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Pharmacy inspections

Inspection reports and learning from inspections

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Management of out of date and returned medicines.

Pharmacy type

Community

Pharmacy context

The pharmacy is located in the centre of a large market town that attracts tourists all year round. The pharmacy is open 0900 to 1730 Monday to Saturday. The pharmacy dispenses approximately 6,500 items a month. The pharmacy provides a range of services including dispensing NHS and private prescriptions, Medicine Use Reviews (MURs), New Medicine Services (NMS), Monitored Dosage Systems (MDS), supervised and unsupervised doses of methadone and buprenorphine, health checks such as blood pressure monitoring and diabetic testing, smoking cessation and supplies of over the counter (OTC) products via a minor ailments scheme (MAS).

Relevant standards

  • 4.3 - Medicines and medical devices are: obtained from a reputable source; safe and fit for purpose; stored securely; safeguarded from unauthorized access; supplied to the patient safely; and disposed of safely and securely

Why this is notable practice

Systems are in place to support the safe storage and management of medicines and ensure they are fit for purpose when supplied, including the arrangements for dealing with out of date and waste medicines.

How the pharmacy did this

The pharmacy team complied with standard operating procedures for storage and management of medicines. The date of opening was recorded on liquids with a short shelf life once opened so that such products could be identified by staff and checks done to make sure the product was safe to supply to the patient. Appropriate medicinal waste bins were used for out of date stock and patient returned medication. Out of date and patient returned controlled drugs were clearly separated from in date stock in the CD cabinet. Patient returned controlled drugs were recorded and the appropriate denaturing kits used for the destruction of controlled drugs. When patients brought back medication, the pharmacy team used the opportunity to raise awareness of waste, by explaining that returned medicines had to be destroyed, as a number of patients were under the impression that unused medication could be re-used.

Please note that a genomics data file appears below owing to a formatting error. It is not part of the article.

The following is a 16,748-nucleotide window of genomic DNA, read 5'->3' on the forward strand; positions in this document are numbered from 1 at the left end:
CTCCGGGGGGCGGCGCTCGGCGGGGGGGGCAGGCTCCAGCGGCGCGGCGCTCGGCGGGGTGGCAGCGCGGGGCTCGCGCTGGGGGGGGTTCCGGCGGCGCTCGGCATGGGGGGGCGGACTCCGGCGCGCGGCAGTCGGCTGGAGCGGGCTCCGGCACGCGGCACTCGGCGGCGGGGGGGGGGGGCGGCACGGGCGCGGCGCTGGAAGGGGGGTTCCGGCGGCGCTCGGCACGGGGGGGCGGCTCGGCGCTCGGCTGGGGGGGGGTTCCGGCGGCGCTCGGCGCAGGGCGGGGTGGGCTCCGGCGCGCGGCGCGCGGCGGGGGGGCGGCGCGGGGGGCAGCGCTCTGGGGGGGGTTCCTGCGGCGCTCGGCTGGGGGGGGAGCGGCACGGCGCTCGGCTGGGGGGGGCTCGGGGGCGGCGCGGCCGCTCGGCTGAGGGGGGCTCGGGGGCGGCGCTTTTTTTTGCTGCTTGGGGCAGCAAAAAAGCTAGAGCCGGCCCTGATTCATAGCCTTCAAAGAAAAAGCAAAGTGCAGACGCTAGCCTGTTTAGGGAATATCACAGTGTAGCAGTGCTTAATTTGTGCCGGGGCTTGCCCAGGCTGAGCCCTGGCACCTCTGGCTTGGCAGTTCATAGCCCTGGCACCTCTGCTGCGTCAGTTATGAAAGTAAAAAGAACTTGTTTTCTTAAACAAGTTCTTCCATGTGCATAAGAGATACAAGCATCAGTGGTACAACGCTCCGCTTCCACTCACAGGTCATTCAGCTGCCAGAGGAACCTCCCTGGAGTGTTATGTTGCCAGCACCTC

What difference this made to patients

The pharmacy’s arrangements for dealing with out of date, returned and waste medicines protect patients from receiving unsafe medication and help to reduce the level of waste through education of patients.

Highlighted standards

We have identified the standards most likely and least likely to be met in inspections, and highlighted examples of notable practice for each of these standards; to help everyone learn from others and to support continuous improvement:

  1. 1.1 Risk management
  2. 1.2 Reviewing and monitoring the safety of services
  3. 4.2 Safe and effective service delivery
  4. 4.3 Sourcing and safe, secure management of medicines and devices
  5. 2.2 Staff skills and qualifications